GEORGE, Grant County - An almost nervous energy settled in among the 26,000 or so fans who packed the Gorge Amphitheatre on Saturday. For years, the legions of Joni Mitchell devotees thought they would never be able to see one of the greatest living songwriters in concert again. Yet, two decades after Mitchell retired from touring and eight years removed from her life-threatening brain aneurysm, fans who made the pilgrimage to the landmark Washington venue were minutes away from witnessing music history.
That collective anxiousness burst into a euphoric release at the opening notes of "Big Yellow Taxi," one of Mitchell's oft-interpreted classics, as Mitchell and the 20 or so all-star musician friends who doubled as her backing band turned the sprightly tune into a big ol' family singalong. The crowd could barely contain their elation, hushing briefly when Mitchell's anchor vocals were unaccompanied, only to erupt again the second the rest of the choir rejoined her.
As awestruck fans stood for an extended ovation after the opening song, the 79-year-old's delighted laughter seemed to make them cheer even harder.
After a surprise set with Brandi Carlile and friends at last year's Newport Folk Festival, performing as Joni Mitchell & the Joni Jam, Saturday marked Mitchell's first proper, ticketed headlining concert in years and fans traveled from as far as Australia and England, San Francisco and Saskatoon (Mitchell's hometown in Saskatchewan) for the monumental occasion.
The Newport set and last night's show, the centerpiece of Carlile's Echoes Through the Canyon weekend, were extensions of private jam sessions Mitchell's held at her house the past four years while recovering from the 2015 aneurysm that had her unable to speak or walk, let alone sing and play guitar. The monthly jams, which Carlile eventually helped wrangle, paved the road for Mitchell's public return to music as she relearned to sing and play guitar.
Saturday night was less a traditional concert as it was a chance to communally fete the wide-ranging canon of a generational artist and bask in Mitchell's glow for 2 hours and 40 minutes. Carlile put it best, or at least more poetically, in her prefacing remarks on stage, likening the intimate Joni Jam to peering into the tiny cabin inside of a snow globe.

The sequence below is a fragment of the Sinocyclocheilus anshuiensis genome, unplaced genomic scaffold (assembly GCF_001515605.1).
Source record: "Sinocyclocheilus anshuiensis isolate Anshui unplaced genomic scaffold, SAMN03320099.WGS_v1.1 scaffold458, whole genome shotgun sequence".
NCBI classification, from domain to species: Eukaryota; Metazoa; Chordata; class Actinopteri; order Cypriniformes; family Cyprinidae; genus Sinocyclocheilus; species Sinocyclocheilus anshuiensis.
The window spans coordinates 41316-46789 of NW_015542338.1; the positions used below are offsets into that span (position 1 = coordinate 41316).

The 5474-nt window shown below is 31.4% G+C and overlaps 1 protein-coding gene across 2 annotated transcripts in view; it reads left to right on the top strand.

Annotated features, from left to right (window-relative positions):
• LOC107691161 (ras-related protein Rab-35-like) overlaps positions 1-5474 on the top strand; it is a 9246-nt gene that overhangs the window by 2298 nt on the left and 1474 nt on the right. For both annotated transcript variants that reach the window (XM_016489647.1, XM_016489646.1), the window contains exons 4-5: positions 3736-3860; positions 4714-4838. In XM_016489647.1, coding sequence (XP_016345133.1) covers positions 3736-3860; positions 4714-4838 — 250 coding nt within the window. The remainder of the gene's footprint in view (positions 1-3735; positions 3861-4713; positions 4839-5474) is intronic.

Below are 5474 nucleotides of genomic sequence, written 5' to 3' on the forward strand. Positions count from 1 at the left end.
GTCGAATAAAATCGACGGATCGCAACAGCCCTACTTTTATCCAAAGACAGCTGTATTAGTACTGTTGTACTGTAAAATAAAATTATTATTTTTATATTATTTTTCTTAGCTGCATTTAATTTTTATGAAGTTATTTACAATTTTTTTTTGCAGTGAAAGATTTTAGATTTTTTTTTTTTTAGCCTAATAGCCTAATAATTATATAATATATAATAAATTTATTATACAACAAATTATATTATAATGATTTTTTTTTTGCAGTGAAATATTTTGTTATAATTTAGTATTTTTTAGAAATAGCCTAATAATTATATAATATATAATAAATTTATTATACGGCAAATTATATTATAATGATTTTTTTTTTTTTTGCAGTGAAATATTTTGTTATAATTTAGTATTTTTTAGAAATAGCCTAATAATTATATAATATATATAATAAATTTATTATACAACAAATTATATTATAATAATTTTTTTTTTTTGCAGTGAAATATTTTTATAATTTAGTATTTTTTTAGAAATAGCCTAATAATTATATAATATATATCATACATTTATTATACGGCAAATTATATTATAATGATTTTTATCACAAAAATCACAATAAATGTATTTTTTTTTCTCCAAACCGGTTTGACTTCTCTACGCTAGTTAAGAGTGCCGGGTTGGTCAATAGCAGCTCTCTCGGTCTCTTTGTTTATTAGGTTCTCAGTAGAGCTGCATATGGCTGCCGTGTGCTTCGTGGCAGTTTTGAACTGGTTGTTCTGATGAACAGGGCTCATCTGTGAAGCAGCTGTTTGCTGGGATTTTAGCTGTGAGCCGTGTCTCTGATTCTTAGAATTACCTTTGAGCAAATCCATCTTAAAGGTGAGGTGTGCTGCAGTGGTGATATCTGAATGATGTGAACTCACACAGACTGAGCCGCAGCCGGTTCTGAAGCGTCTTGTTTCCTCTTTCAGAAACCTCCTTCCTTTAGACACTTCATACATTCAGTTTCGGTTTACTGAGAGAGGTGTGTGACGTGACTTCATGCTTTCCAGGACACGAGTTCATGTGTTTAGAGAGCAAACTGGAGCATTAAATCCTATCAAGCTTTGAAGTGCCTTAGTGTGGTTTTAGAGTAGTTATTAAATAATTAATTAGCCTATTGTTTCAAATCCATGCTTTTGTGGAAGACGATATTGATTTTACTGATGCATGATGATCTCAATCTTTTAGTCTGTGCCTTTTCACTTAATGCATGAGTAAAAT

The stage was set up like a living room, replete with couches, lamps and end tables, and even framed pet photos. Wearing sunglasses and a pink floral-print shirt, Mitchell sat front and center with Carlile in plush easy chairs, bantering like old friends sipping pinot grigio when not singing into matching golden microphones. "When you come to Washington, you drink out of a Yeti," Carlile crowed, filling her friend's tumbler. (Mitchell later teased Carlile for drinking straight from the bottle.)
The Joni Jam had the vibe of a campfire hootenanny crossed with a music nerd's dream storyteller sesh. Between songs, Carlile played interviewer/fan-girl-in-chief, getting Mitchell going on old rock 'n' roll stories - knee-slapping quests for wolf-howl recordings, spacing lyrics with Bob Dylan, with whom she played the Gorge in '98 - and the inspiration behind some of Mitchell's most revered songs.
With the wine poured, Mitchell vigorously tapped her cane on the giant stage to "Raised on Robbery" - a song about a prostitute in a Saskatoon hotel, she'd explain afterward. Mitchell's sassy vocals matched the hard-kicking tempo on one of the night's reveling rockers, before cooling off with "Come in From the Cold" and the hazy soft rocker "Amelia." Mitchell's isolated voice sounded stronger on the latter, as if some of the first few gang-vocal tunes cleared a runway for the guest of honor to take off, just as the sunlight faded into an amber glow lingering over the canyon behind her.
Mitchell's all-star supporting cast - which included the Hanseroth twins, Marcus Mumford on percussion and, in an embarrassment of vocal riches, Annie Lennox and Sarah McLachlan as backup singers - formed a half circle around Mitchell and Carlile, each member getting their chance to shine and heap praise on the woman of the hour.
When Mitchell wasn't fronting a tune, the Joni Jammers took turns leading songs, alternately singing with and for the revered music icon - an intimidating proposition, noted Carlile, who opened with a stripped-down acoustic set. Frequent Carlile collaborator Celisse Henderson, a singer/guitar ace who Mitchell likened to a female Jimi Hendrix (albeit a much better singer), was prominently featured through the night. Her emotive guitar solo accented the bluesy "Summertime," which Mitchell used to transport the audience to a smoky speak-easy. The low-lit number was the first song Mitchell sang in their private jam sessions, making the Gorge rendition something of a full-circle moment.
Sarah McLachlan's faithful, arresting turn at "Blue" was another guest-led standout. Carlile, a late-blooming Mitchell fan who grew up seeing McLachlan and Lilith Fair at the Gorge, was clearly in heaven, leaning back in her plush chair, eyes closed and mouthing along with every word, breaking only to pull from her wine bottle.
While Mitchell's voice has naturally changed since cutting her most celebrated work in the '70s, she sang with soul, verve and stamina throughout the all-hands marathon set. She even had an instrumental turn in the spotlight, handling lead guitar on "Just Like This Train" (as she did at Newport) and "If" during the encore.
The only time it was truly apparent her last tour was 20 years ago was when she questioned what all the lights in the crowd were during a gospel-flourished "Shine," which saw Carlile cutting loose vocally after spending much of the set as more of a supporting voice alongside Mitchell's. "That was quite a spectacle, all the little lights from your cellphones," she said with amusement.
Hopefully she sees them again soon.
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